Good fences make good neighbors… so they say… but should they?
- Oh, just another kind of outdoor game,
- One on a side. It comes to little more:
- He is all pine and I am apple-orchard.
- My apple trees will never get across
- And eat the cones under his pines, I tell him.
- He only says, “Good fences make good neighbors.”
- Spring is the mischief in me, and I wonder
- “Why do they make good neighbors?…” from Mending Wall, Robert Frost
Some neighbors have been going to Cabo each Spring for years, and we were invited to join them. At first, I asked my self: Who vacations with their neighbors? Isn’t that the fence we must stay behind? Call me mischievous, but we accepted the offer. We determined we would engage in the traditional frivolity of Cabo in Spring.
I’ve never been good at travelling without an agenda. A plan. A series of must sees and must do’s. But since I was being mischievous, why not try something new? This would be a vacation to relax (shocking, I know).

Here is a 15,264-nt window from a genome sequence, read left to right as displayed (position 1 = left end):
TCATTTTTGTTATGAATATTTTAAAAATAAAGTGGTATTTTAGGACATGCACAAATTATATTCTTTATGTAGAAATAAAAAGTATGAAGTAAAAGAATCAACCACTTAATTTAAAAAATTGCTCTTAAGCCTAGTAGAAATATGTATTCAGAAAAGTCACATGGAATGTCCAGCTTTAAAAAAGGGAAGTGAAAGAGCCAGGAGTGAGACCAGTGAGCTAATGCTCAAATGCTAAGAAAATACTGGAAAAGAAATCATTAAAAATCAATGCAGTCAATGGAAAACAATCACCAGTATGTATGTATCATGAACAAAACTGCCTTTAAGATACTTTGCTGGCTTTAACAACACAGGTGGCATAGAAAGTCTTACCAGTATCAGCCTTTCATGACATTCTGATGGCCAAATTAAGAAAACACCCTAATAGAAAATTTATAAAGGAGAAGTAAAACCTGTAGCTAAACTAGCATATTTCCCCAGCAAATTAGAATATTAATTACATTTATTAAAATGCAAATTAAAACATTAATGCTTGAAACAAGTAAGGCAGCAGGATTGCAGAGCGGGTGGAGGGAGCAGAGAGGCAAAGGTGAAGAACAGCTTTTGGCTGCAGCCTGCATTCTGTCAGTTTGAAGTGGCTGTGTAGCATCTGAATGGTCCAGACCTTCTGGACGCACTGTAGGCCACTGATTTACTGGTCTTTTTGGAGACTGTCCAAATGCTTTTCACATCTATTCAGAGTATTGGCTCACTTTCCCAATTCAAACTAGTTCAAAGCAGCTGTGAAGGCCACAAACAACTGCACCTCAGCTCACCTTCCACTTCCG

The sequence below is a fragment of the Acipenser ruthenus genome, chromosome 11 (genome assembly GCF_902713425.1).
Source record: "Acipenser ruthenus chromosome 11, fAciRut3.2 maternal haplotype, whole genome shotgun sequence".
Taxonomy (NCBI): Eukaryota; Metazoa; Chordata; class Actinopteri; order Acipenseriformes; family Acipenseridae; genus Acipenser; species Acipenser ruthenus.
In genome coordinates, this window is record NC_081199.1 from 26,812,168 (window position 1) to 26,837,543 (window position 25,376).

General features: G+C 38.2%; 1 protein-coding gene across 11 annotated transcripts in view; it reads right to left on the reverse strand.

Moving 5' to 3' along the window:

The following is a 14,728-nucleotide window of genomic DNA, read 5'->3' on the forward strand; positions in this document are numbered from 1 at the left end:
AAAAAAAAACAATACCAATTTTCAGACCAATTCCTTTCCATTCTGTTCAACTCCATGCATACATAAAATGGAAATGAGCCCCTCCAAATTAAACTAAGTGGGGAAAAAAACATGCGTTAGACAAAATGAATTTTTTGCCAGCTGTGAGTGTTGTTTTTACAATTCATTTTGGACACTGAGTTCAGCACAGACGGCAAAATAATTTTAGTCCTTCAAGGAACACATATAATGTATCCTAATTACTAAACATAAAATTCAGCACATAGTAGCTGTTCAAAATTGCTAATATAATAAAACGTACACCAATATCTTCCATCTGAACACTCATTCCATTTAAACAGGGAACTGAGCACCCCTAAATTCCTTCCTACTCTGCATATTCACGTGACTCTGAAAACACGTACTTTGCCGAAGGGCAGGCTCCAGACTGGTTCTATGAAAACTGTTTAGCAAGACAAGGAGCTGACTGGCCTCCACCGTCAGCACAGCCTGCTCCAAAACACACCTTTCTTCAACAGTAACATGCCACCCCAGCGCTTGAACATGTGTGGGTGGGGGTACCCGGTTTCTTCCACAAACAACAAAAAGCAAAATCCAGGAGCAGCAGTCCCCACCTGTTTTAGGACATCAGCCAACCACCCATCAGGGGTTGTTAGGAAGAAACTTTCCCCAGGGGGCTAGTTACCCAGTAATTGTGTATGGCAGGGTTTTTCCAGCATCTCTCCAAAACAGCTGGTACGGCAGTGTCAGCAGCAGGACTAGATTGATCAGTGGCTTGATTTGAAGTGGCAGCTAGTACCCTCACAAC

We were whisked away to paradise and sat on a beach for one week reading, sipping margaritas, eating fish tacos, and occasionally leaving the comfort of our palapa to swim or snorkel…. all, yes, with our neighbors. They have this magical flag, under each palapa, which you lift, and begin to wave, and suddenly a waiter or waitress appears with a frozen drink made just for you. Wave that flag, I did. In Cabo, I found there’s lots to do, and nothing to do. I could choose either, and surprisingly, I chose the latter (other than the flag waving).
The fence of Frost was frivolous, as are those between me and my neighbors, but the tradition of spring was perpetual. It is this Cabo in Spring tradition that will look forward to for many years to come.
How to be Neighborly: Mi Casa, Su Casa. Honor traditions which share, not divide.
Gracias, Jess, for introducing us to this little slice of heaven, and sharing Cabo in Spring with us.